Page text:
Back in the deep, dark eighties, I read The Great Cosmic Mother, which was basically an early attempt to redress the exclusion of women’s contributions to human history. I had just recently lost my (monotheistic) religion, and what I was after was a good accounting of our pre-Christian history. “The Great Cosmic Mother” held the promise of giving me some useful data on the ways my ancestors lived and believed before Jesus came along.
It was a huge book, filled with page after page of Goddess propaganda and sweeping assertions, wrapped around some tantalizing data (roughly one-third “good stuff”, and two thirds “fluff”). By the time I was done with it, I came to a conclusion: “Some day”, I thought, “this field of research will mature, and someone will write a really good book on this subject”. “The End of Men” is that book.
Hanna Rosin begins her book in a way that sounds like a rousing cheer for the state of affairs her title hints at: Women are finding themselves rising to the challenge of a shifting economy and workplace, freed to do so by birth control and gains in women’s rights, even as many men appear to be falling by the wayside, cast adrift in a world they are either unable or unwilling to adapt to. The “macho man” is dying out, and the “super woman” is ascending.
But then the true nature of this book begins to appear. This is not political broadside delighting in the demise of men (and tradition male culture), neither is it a “wolf-in-sheep’s-clothing” book that is actually criticizing women for becoming “bitches” in the workplace. “The End of Men” is the serious, thoughtful, mature examination of women and culture that I hoped “The Great Cosmic Mother” would have been.
The two books deal in very different realms, true, but they are motivated by the same love of (and concern for) women and their issues. But “The End of Men” is serious reportage. The further I read the more I noticed how many of the author’s statements were arising out of reputable research papers, or from her own original interviews with women around the world. This is not a feminist firebrand at work, but a serious reporter.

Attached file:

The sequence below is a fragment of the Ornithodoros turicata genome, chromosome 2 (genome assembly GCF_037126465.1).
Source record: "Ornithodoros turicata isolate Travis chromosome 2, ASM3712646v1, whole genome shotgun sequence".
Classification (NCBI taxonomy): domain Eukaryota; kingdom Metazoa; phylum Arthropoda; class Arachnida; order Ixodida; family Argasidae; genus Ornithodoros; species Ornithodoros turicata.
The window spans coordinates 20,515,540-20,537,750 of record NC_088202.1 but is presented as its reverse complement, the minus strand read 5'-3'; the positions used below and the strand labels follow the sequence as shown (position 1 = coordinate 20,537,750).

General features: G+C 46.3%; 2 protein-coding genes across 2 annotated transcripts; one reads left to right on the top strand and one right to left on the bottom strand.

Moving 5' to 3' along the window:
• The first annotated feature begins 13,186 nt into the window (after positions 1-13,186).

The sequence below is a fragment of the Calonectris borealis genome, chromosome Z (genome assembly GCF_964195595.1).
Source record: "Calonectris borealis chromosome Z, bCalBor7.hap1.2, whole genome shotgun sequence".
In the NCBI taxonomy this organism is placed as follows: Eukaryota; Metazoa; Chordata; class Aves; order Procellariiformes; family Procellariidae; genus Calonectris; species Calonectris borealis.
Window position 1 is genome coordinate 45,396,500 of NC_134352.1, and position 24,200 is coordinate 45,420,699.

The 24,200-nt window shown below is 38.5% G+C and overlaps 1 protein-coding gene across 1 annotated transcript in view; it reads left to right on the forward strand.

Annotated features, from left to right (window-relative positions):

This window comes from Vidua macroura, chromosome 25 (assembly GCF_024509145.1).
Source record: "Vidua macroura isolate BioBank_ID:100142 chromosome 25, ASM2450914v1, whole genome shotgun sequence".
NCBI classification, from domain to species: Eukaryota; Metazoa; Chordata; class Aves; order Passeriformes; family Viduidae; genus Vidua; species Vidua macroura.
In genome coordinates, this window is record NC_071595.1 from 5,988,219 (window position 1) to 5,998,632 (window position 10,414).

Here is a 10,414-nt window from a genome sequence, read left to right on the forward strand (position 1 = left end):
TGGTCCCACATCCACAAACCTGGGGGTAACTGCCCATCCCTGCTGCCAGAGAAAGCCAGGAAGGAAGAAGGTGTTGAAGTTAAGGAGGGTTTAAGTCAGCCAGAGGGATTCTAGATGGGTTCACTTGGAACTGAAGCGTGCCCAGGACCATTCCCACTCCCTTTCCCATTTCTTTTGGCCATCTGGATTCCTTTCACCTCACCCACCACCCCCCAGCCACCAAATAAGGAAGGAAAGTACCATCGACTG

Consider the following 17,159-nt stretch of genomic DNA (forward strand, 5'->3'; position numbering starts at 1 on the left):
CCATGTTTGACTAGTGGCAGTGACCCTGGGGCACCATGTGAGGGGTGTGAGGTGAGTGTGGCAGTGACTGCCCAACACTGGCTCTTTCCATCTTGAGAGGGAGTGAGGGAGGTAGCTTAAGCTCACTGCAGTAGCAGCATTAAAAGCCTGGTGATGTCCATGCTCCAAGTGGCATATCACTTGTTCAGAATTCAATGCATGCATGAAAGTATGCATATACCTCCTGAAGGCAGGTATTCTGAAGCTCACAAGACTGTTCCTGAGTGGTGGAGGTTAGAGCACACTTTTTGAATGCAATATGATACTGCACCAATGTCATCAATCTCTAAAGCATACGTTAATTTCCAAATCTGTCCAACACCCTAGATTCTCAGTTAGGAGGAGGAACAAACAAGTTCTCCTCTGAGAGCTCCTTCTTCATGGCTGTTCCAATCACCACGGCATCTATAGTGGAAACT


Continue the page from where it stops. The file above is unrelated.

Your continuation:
The title is dramatic and attention-grabbing, but it is not inaccurate. For a lot of men (in industrialized economies, at least), a mode of being has passed into history. Manufacturing jobs that once allowed men with low education to nevertheless work and support families (and thereby support their notion of themselves as the “head” of their families) are nearly gone. And women have (one could argue) “had to” step up to feed their families and see to their own needs.
And so this is in many ways an economic story, and, as such, it has relevance not just to women, but very much to the men who are being “left behind” by history.
As a man who has grown up with the feminist movement as a constant companion, I welcome this kind of quality writing on a subject that impacts so many people’s most basic ideas of happiness and fulfillment. I can’t think of anyone who would not benefit from reading it. The author is nonjudgmental in her view point, but insightful and critical enough to dig beneath the surfaces of the lives her reporting brings her into contact with.
It remains to be seen how the hard-charging, eighty-hour-a-week professional working woman will fare when she finally breaks out into the very top tiers of corporate and political America (something that is becoming inevitable at this point). In some ways she has become the template and signal for when the struggle for women’s equality is over.
Of course, this is not the whole story for women (any more than that small percentage of men at the top is the whole story for my own gender). And women are also facing adaptive challenges as they lose their grip on their own familiar (if restrictive) social identities while rising up to outnumber men (as they now do) in many professional and academic fields.
For women, like any army claiming new territory, the ultimate challenge may be knowing when to declare “victory”. Letting up too soon could allow gains to slip backwards. Fighting too long prolongs needless suffering. It’s something we’re all going to have to figure out eventually.
I highly recommend this book to men and women alike. It tells us a great deal about the social and economic history that is happening to us right now.